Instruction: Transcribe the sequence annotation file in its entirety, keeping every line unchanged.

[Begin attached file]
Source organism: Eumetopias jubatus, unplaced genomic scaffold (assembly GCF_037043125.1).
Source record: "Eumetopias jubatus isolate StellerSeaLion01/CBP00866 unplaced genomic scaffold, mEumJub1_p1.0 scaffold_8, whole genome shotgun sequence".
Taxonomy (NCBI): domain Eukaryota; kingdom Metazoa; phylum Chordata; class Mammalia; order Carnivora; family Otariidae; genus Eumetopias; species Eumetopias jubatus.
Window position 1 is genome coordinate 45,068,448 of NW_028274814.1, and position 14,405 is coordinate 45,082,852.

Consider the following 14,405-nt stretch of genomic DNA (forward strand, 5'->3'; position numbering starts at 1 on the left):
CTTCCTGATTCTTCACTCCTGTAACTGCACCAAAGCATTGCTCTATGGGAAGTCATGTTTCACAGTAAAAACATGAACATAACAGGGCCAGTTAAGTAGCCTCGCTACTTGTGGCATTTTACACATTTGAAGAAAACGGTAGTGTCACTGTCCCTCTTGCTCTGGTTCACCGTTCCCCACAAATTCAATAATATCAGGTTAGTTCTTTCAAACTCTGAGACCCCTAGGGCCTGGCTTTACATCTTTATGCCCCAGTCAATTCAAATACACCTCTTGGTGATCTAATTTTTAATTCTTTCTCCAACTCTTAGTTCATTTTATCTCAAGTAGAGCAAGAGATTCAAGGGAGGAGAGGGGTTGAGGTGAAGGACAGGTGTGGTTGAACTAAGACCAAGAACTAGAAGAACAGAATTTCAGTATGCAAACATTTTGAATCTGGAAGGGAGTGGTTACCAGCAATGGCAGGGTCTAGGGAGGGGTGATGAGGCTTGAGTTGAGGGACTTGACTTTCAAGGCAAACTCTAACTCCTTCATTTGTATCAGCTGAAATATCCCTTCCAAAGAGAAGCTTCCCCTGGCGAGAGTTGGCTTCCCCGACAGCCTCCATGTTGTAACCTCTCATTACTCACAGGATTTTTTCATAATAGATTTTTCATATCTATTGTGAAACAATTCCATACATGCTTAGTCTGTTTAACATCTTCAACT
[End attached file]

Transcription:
Source organism: Eumetopias jubatus, unplaced genomic scaffold (assembly GCF_037043125.1).
Source record: "Eumetopias jubatus isolate StellerSeaLion01/CBP00866 unplaced genomic scaffold, mEumJub1_p1.0 scaffold_8, whole genome shotgun sequence".
Taxonomy (NCBI): domain Eukaryota; kingdom Metazoa; phylum Chordata; class Mammalia; order Carnivora; family Otariidae; genus Eumetopias; species Eumetopias jubatus.
Window position 1 is genome coordinate 45,068,448 of NW_028274814.1, and position 14,405 is coordinate 45,082,852.

Consider the following 14,405-nt stretch of genomic DNA (forward strand, 5'->3'; position numbering starts at 1 on the left):
CTTCCTGATTCTTCACTCCTGTAACTGCACCAAAGCATTGCTCTATGGGAAGTCATGTTTCACAGTAAAAACATGAACATAACAGGGCCAGTTAAGTAGCCTCGCTACTTGTGGCATTTTACACATTTGAAGAAAACGGTAGTGTCACTGTCCCTCTTGCTCTGGTTCACCGTTCCCCACAAATTCAATAATATCAGGTTAGTTCTTTCAAACTCTGAGACCCCTAGGGCCTGGCTTTACATCTTTATGCCCCAGTCAATTCAAATACACCTCTTGGTGATCTAATTTTTAATTCTTTCTCCAACTCTTAGTTCATTTTATCTCAAGTAGAGCAAGAGATTCAAGGGAGGAGAGGGGTTGAGGTGAAGGACAGGTGTGGTTGAACTAAGACCAAGAACTAGAAGAACAGAATTTCAGTATGCAAACATTTTGAATCTGGAAGGGAGTGGTTACCAGCAATGGCAGGGTCTAGGGAGGGGTGATGAGGCTTGAGTTGAGGGACTTGACTTTCAAGGCAAACTCTAACTCCTTCATTTGTATCAGCTGAAATATCCCTTCCAAAGAGAAGCTTCCCCTGGCGAGAGTTGGCTTCCCCGACAGCCTCCATGTTGTAACCTCTCATTACTCACAGGATTTTTTCATAATAGATTTTTCATATCTATTGTGAAACAATTCCATACATGCTTAGTCTGTTTAACATCTTCAACT